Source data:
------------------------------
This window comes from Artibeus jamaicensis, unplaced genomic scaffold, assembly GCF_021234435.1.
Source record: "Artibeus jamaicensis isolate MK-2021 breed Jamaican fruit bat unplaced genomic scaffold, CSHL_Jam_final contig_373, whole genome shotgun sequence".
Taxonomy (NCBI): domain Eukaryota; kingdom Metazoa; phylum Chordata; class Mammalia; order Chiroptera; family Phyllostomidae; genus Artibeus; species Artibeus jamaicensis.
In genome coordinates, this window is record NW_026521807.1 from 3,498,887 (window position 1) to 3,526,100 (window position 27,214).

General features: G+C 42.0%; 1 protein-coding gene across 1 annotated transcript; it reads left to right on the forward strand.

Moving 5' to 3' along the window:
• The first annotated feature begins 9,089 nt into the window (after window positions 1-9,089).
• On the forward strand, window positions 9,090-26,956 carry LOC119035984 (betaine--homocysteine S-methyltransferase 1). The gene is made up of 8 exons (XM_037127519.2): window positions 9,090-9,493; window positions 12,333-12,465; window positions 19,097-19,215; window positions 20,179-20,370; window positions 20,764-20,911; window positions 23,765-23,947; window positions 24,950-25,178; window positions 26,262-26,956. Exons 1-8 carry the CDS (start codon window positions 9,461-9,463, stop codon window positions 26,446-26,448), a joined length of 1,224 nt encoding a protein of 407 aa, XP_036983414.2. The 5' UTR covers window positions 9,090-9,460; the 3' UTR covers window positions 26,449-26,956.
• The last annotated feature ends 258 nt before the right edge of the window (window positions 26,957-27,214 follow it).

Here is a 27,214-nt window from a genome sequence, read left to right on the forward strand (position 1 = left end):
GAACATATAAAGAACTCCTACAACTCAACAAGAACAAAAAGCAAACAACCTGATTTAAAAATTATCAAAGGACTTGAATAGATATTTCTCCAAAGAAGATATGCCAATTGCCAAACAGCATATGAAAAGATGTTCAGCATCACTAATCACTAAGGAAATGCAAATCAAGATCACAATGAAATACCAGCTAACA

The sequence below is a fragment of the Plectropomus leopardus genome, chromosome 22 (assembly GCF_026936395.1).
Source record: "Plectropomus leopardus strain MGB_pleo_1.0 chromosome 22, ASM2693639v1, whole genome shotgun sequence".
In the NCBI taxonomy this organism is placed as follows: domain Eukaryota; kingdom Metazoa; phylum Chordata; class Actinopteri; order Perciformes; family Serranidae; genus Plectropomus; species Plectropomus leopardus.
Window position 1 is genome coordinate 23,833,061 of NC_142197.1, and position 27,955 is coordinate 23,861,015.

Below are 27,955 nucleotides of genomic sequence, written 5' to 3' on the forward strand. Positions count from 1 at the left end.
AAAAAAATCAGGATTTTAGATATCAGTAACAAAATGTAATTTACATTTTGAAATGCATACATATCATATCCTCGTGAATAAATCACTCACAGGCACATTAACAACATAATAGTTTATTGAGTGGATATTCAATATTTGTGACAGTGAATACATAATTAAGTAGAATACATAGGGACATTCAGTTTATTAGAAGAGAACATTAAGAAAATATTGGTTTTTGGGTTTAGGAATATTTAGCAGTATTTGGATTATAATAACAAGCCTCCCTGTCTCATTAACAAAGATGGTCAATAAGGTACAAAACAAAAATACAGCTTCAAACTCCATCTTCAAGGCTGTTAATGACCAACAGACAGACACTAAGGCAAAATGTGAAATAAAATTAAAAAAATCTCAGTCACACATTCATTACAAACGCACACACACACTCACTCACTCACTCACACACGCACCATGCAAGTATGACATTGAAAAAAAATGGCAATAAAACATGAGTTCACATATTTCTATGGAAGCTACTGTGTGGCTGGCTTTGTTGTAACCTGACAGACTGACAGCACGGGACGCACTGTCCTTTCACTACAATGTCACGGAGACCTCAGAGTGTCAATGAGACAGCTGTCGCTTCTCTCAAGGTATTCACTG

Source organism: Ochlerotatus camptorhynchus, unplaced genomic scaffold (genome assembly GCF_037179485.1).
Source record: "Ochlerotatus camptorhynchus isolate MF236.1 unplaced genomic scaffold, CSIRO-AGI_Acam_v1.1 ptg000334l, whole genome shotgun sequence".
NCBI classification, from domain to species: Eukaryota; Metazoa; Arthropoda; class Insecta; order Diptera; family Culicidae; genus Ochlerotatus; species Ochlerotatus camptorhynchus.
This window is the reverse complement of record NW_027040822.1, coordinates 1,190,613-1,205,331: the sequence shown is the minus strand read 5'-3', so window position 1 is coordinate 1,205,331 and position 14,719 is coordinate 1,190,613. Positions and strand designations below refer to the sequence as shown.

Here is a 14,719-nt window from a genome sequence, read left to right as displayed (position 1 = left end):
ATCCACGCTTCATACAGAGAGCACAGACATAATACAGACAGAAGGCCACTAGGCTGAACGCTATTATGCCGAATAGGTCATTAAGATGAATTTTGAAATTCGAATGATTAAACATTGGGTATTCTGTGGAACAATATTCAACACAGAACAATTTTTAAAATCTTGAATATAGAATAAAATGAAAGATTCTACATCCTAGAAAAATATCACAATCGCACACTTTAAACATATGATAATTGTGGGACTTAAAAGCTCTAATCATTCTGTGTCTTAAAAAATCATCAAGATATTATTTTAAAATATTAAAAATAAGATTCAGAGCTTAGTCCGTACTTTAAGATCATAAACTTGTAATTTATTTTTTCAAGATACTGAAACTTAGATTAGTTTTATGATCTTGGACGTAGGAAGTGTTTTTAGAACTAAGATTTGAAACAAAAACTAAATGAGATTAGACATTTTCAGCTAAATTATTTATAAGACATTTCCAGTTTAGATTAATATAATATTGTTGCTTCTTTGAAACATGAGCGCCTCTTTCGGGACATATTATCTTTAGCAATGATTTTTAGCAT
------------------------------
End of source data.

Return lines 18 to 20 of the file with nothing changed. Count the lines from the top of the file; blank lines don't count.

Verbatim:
Source organism: Ochlerotatus camptorhynchus, unplaced genomic scaffold (genome assembly GCF_037179485.1).
Source record: "Ochlerotatus camptorhynchus isolate MF236.1 unplaced genomic scaffold, CSIRO-AGI_Acam_v1.1 ptg000334l, whole genome shotgun sequence".
NCBI classification, from domain to species: Eukaryota; Metazoa; Arthropoda; class Insecta; order Diptera; family Culicidae; genus Ochlerotatus; species Ochlerotatus camptorhynchus.